I work in finance and specifically with retirement accounts, but when I read a portion of an email, I was stunned by not thinking of the repercussions of tax deferred investments. Look at this:
Did You Know An Obscure 38-Year-Old Law
Almost Guarantees A Stock Market Crash In 2012-2016?
The crash could start as early as this year – all because of a short-sighted law passed 38 years ago called ERISA.
And the scary part is, it doesn’t matter who gets elected this November. It’s likely too late to stop it.
Here’s what you need to know…
ERISA is a bill passed in 1974 that brought us IRAs and 401(k)s. And since then millions of workers have been stuffing money into these retirement accounts.
That’s nearly 40 years of savings and wealth inside IRAs and 401(k)s. And almost half (48%) of that wealth is invested in the stock market.
Here’s where it gets dangerous…
ERISA threatens retirees with losing 50% of their retirement account if they don’t exit the stock market by age 70.
Once a retiree turns 70 and 1/2 years-old, starting the next April 1st they must start withdrawing at least the required minimum each year… or else pay a large penalty.
So what happens if a large demographic starts turning 70 all at the same time… like the baby boomers will starting in 2016?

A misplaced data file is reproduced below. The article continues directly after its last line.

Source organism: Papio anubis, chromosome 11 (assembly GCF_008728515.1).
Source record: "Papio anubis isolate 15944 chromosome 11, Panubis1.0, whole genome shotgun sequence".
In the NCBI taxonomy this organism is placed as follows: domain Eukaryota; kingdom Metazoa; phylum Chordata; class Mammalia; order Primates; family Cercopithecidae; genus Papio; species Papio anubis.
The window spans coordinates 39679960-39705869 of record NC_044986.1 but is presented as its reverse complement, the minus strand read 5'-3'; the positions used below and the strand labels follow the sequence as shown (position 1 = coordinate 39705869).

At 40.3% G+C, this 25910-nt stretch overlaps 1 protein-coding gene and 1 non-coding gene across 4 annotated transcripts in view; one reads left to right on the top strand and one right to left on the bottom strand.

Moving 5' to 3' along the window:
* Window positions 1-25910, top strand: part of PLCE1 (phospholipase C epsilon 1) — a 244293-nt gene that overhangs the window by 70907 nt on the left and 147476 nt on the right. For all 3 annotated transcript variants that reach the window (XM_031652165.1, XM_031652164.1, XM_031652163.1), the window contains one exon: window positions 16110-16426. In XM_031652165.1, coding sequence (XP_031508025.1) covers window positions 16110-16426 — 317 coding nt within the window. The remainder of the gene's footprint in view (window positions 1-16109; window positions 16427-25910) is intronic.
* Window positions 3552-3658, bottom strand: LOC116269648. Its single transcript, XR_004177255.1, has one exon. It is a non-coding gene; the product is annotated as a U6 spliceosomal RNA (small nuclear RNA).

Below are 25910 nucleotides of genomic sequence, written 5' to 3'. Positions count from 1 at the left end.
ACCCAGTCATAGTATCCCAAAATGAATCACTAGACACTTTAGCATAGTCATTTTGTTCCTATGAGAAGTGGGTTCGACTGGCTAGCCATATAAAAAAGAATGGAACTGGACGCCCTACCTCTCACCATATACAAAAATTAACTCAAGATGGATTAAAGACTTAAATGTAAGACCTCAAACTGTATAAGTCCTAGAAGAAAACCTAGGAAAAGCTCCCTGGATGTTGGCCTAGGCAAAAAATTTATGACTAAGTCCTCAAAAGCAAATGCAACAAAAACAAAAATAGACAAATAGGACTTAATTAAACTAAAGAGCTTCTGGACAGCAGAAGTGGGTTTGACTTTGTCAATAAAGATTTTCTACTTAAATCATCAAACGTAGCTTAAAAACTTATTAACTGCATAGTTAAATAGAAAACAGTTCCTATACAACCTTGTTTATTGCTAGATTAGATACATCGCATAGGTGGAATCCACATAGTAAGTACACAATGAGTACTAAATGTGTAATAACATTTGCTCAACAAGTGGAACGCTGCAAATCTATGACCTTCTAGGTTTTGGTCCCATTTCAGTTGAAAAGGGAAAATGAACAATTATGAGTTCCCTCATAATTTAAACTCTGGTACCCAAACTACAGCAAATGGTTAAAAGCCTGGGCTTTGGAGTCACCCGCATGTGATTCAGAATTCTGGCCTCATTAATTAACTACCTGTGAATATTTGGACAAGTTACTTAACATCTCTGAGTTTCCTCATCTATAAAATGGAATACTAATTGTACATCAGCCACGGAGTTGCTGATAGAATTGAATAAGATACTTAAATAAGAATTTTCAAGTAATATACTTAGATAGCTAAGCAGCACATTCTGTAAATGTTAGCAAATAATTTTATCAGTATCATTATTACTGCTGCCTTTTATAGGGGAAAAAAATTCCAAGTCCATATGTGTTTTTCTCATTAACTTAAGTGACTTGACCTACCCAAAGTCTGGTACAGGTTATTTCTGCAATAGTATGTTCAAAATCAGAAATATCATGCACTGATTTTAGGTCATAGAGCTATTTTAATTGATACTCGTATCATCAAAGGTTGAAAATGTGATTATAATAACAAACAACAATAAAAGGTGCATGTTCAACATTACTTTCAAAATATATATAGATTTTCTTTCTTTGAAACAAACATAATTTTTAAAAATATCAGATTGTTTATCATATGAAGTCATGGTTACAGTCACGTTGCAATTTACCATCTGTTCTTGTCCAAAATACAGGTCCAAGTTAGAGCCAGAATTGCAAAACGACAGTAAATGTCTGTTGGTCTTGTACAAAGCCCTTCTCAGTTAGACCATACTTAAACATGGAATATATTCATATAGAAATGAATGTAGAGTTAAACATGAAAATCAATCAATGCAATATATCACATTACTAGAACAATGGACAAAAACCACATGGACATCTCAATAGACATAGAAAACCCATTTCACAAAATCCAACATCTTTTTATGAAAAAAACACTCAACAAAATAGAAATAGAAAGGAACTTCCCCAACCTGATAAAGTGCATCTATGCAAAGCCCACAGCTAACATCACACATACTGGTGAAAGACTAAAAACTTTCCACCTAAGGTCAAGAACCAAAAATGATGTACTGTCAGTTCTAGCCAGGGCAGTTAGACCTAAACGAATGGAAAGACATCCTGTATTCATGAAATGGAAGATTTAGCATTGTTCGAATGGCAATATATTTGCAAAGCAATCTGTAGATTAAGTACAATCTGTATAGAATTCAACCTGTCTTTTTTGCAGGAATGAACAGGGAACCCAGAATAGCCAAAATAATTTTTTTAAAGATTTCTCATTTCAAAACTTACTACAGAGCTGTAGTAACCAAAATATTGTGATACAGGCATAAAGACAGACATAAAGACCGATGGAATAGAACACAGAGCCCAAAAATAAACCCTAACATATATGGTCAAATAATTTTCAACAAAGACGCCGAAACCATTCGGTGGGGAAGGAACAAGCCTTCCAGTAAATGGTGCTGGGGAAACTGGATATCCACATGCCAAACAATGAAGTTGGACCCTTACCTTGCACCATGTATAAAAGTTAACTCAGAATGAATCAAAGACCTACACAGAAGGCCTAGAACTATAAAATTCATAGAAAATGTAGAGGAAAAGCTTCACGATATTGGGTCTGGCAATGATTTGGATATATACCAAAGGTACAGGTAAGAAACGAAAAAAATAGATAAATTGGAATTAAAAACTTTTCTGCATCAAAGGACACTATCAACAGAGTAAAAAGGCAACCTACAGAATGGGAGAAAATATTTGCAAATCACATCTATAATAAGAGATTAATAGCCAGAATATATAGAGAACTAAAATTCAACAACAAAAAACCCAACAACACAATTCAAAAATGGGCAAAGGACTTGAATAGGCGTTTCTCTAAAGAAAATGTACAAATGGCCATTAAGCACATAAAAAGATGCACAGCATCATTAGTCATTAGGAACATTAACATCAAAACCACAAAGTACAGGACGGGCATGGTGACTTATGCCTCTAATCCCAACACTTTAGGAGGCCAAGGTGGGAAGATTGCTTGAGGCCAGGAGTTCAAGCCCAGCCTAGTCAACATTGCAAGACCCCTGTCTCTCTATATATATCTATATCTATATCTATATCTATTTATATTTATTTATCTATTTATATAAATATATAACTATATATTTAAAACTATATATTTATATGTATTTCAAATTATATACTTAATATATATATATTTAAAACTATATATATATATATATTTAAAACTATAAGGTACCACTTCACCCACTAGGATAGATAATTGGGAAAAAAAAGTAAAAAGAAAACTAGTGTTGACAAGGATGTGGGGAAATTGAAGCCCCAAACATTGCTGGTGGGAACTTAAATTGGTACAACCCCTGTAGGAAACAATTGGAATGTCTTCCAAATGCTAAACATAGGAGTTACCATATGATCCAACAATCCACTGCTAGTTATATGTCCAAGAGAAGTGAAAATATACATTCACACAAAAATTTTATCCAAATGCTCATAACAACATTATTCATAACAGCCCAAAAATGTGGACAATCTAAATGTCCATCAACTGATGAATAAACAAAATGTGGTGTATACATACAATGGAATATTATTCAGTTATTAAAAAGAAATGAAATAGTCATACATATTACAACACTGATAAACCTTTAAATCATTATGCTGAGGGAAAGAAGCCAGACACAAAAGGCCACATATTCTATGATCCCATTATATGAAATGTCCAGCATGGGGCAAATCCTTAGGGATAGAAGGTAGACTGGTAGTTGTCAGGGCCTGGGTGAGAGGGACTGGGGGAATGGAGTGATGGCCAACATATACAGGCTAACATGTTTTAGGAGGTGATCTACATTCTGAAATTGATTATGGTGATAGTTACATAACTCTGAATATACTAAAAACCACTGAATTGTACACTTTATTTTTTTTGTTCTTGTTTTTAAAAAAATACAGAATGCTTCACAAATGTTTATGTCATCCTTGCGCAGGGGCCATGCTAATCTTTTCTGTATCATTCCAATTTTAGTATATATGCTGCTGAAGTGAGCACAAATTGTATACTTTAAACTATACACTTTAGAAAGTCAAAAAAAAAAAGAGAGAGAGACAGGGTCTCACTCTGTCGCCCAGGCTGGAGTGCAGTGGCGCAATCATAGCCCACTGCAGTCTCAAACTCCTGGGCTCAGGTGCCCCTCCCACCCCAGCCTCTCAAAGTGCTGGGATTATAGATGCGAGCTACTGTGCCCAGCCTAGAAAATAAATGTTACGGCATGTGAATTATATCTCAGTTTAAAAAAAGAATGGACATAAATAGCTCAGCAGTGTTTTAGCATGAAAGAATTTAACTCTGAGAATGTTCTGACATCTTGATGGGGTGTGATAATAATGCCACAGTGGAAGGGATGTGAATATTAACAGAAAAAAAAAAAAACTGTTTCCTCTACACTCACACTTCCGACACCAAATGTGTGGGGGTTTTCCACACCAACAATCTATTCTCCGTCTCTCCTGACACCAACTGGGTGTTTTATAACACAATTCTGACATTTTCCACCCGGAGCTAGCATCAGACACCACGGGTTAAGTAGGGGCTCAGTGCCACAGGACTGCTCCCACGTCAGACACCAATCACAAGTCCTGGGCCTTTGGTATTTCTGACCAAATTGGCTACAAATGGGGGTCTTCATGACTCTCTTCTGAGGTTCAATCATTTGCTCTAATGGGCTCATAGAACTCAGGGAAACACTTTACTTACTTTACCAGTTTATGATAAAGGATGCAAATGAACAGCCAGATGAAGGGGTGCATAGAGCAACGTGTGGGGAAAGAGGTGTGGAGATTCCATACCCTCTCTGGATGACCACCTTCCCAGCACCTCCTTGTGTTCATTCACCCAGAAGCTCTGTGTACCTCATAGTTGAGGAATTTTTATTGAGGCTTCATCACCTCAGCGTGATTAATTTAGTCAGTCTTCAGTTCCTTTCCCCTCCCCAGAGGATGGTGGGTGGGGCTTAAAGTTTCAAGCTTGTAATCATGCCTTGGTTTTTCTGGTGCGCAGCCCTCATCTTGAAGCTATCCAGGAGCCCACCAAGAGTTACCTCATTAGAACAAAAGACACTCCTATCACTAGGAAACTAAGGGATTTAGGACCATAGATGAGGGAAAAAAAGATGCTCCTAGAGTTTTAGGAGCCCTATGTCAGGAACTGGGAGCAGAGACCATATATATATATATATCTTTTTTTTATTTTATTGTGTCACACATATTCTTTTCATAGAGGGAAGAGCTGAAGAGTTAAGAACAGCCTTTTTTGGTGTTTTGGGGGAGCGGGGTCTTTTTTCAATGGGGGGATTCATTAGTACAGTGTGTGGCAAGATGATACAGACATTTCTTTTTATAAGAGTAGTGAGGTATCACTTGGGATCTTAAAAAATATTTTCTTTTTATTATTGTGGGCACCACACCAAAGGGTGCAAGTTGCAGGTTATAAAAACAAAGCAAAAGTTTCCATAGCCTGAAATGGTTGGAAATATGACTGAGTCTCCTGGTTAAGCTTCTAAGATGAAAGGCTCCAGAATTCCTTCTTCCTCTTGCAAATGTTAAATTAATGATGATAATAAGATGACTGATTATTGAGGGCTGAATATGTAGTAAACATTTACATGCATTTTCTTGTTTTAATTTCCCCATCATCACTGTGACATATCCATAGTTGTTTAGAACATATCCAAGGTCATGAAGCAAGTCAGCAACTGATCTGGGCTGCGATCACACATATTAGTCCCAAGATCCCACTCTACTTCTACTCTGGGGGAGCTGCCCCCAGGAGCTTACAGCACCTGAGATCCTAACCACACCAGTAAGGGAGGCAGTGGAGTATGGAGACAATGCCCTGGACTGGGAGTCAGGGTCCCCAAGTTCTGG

They will leave and the stock market will tank. The sudden drop will cause more investors to leave the stock market, and the full-blown crash will be upon us.
Many baby-boomers, having past age 65, are already retiring and taking their money out of stocks
Of course, this email was part of a marketing plan to get me to invest in something, but the logic behind the message makes sense. At 70 1/2, a person must start taking a minimum required distribution every year. This can be once a year, quarterly or monthly. You can take it from various sources, but the point is that you have to start taking out a portion of these tax-deferred investments so that the government can collect taxes on your money.
The problem comes with accounts that are variable or stock based in nature. In order to take a distribution, you must sell stocks/mutual funds/ETFs or whatever investment vehicle you have been making money on. When too many people sell off at one time, the price goes down. This won’t be due to a lack in consumer confidence but an unavoidable event. If the market has not corrected or at least become more stable by this time, you are looking at the next depression.